Letters to a Stranger
Writer: Grace Noh
“You ask whether your verses are any good. You ask me. You have asked others before this. You send them to magazines. You compare them with other poems, and you are upset when certain editors reject your work. Now (since you have said you want my advice) I beg you to stop doing that sort of thing. You are looking outside, and that is what you should most avoid right now. No one can advise or help you - no one. There is only one thing you should do. Go into yourself. Find out the reason that commands you to write; see whether it has spread its roots into the very depths of your heart; confess to yourself whether you would have to die if you were forbidden to write.” - from Letter To A Young Poet
Two young individuals exchanged letters from 1903 to 1908. Written in Paris, above is from the first letter from Rainer Maria Rilke to Franz Xaver Kappus, respectfully declining to criticize or comment on Kappus’ poetry. The letter offers Rilke’s candid and thoughtful insight and more letters continued to be exchanged for five years. Remarkably, the two individuals have never met in person.
As someone who committed to write to a young poet over the course of ten letters, it is rather astounding that Rilke has in fact never met Kappus. Unlike the present day where digital communication is widely available, it was a different story in the early 1900s. Yet, the letters are more than simple conversations between two young men. Rilke keenly addresses what a writer like Kappus should develop and motivate himself as an artistic creator.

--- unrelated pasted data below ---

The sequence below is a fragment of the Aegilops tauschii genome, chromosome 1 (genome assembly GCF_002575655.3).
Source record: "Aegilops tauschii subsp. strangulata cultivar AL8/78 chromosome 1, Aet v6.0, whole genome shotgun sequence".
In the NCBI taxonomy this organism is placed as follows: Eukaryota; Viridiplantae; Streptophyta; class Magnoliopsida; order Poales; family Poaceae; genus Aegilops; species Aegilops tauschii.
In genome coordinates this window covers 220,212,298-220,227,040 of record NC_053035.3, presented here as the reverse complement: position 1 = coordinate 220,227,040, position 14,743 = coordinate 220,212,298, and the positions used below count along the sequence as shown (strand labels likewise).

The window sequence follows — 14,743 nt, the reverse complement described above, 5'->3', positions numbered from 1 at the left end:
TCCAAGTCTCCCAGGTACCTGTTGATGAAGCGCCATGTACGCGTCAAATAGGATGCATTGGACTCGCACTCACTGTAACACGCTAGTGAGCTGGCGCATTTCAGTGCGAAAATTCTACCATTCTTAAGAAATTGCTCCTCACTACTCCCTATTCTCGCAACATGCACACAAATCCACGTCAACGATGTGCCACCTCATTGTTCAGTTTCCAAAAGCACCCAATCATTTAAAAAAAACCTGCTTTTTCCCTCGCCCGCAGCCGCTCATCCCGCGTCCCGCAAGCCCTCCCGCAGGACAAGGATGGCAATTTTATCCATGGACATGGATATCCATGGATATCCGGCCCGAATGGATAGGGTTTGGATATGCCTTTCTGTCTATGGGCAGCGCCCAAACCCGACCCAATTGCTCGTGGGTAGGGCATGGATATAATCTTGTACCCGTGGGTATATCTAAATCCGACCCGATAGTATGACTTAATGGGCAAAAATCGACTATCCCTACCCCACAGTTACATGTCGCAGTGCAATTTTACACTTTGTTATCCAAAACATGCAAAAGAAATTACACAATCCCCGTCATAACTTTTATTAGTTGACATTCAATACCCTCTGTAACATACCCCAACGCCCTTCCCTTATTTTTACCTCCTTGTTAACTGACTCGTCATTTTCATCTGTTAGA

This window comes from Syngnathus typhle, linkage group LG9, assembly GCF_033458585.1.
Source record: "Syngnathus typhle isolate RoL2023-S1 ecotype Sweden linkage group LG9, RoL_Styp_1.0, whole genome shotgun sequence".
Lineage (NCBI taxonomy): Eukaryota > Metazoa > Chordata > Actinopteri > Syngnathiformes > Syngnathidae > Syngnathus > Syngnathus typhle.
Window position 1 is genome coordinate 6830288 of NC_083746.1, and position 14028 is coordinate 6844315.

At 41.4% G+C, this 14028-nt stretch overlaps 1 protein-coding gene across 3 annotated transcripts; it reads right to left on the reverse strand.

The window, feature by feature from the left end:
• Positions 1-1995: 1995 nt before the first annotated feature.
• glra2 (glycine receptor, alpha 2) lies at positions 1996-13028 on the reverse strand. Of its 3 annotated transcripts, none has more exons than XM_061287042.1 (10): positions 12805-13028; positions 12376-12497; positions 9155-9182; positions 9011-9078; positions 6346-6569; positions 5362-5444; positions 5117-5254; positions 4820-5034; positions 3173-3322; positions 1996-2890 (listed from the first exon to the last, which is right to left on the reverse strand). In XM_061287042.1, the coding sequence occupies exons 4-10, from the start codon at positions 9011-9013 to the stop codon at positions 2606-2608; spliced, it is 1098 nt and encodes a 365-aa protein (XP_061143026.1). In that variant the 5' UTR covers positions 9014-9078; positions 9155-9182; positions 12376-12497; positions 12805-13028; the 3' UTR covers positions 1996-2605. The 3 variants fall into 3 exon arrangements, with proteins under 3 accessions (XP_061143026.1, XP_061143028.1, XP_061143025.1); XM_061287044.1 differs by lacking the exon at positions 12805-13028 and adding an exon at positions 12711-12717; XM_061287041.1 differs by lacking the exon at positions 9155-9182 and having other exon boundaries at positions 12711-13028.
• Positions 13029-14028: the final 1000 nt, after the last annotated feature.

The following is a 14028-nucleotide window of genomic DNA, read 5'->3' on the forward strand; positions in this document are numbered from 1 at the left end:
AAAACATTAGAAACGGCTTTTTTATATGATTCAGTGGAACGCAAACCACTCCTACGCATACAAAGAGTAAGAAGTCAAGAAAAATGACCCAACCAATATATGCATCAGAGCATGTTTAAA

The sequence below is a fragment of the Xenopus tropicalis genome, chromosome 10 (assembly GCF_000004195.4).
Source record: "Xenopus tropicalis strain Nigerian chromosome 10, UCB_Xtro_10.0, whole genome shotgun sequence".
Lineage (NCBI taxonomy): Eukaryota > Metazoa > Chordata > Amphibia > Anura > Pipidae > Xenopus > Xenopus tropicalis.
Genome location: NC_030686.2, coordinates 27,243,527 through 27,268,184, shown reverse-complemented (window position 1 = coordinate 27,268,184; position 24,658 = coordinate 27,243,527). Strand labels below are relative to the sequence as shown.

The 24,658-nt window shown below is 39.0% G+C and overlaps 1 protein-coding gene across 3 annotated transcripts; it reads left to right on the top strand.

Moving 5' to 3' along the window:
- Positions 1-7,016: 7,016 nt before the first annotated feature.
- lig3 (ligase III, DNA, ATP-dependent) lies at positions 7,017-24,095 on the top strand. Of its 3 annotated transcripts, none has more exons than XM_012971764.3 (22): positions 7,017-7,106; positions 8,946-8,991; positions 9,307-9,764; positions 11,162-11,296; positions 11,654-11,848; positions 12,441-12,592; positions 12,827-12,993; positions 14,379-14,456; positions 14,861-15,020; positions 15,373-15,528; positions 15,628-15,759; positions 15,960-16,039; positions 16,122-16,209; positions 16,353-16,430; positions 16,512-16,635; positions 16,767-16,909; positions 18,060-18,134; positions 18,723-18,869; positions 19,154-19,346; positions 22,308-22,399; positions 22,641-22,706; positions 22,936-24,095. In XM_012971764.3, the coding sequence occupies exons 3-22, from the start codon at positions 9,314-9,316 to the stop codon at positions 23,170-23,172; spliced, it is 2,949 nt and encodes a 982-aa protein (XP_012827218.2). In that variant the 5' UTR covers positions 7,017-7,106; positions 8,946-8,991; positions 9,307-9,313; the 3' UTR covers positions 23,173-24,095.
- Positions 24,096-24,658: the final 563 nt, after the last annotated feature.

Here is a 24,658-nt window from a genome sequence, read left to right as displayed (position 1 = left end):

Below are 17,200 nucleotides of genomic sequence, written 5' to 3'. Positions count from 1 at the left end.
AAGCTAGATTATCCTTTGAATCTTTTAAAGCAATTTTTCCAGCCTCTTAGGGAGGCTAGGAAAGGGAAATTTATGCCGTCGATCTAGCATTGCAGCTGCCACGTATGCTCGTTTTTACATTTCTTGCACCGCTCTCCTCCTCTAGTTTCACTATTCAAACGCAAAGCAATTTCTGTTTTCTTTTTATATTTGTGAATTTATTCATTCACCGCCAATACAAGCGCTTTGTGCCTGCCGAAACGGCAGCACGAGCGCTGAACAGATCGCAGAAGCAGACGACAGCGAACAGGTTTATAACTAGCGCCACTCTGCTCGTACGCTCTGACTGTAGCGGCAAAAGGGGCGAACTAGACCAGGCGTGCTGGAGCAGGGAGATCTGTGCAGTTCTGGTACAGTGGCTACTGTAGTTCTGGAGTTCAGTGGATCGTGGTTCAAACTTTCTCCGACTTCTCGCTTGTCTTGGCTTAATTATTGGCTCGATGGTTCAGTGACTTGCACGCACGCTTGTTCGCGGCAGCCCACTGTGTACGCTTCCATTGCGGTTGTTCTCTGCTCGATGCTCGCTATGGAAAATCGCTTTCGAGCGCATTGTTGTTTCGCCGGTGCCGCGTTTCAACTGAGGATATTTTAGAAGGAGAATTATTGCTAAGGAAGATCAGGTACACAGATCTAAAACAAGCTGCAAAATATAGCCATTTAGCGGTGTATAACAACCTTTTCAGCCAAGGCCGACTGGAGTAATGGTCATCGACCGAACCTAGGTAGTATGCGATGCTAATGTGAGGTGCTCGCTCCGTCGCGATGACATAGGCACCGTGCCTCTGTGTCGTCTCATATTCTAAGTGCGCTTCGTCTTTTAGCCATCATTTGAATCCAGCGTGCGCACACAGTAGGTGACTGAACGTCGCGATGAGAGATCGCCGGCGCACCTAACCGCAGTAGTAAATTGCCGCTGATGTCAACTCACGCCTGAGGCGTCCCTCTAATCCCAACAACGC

“Things aren't all so tangible and sayable as people would usually have us believe; most experiences are unsayable, they happen in a space that no word has ever entered, and more unsay able than all other things are works of art, those mysterious existences, whose life endures beside our own small, transitory life.”
Letters such as Rilke’s could easily be forgotten with time and by history as humanity frequently forgets the past when stories remain untold. Fortunately, the letters were published by Kappus after the death of Rilke and are continued to be read by many readers.
“A work of art is good if it has arisen out of necessity. That is the only way one can judge it. So, dear Sir, I can't give you any advice but this: to go into yourself and see how deep the place is from which your life flows; at its source you will find the answer to, the question of whether you must create. Accept that answer, just as it is given to you, without trying to interpret it. Perhaps you will discover that you are called to be an artist. Then take that destiny upon yourself, and bear it, its burden and its greatness, without ever asking what reward might come from outside.”
Written over a century ago, how does this personal writing to a young poet continue to be relevant to the young artists in the present day? While Rilke’s writing is not applicable to everyone, it nevertheless offers a timeless vision of how artists can engage themselves to creativity not heavily relying on others but emerging themselves in artistic creation with full commitment.
“If your everyday life seems poor, don't blame it; blame yourself; admit to yourself that you are not enough of a poet to call forth its riches; because for the creator there is no poverty and no poor, indifferent place.”
Rilke’s message is, perhaps, still read as there are and will continue to be numerous young poets like Kappus. As many young artists are full of passion to create something “great” and strive to become “successful,” they may fail to discover personal truths. It is not about how to write a successful poetry, but how understanding one’s own unique voice essential to an artist. As Rilke says, art is a “mysterious existence” that does not provide reasons or answers to the artist’s decision-making process. Rather, it is the one who is involved in creation to bring the meaning in art.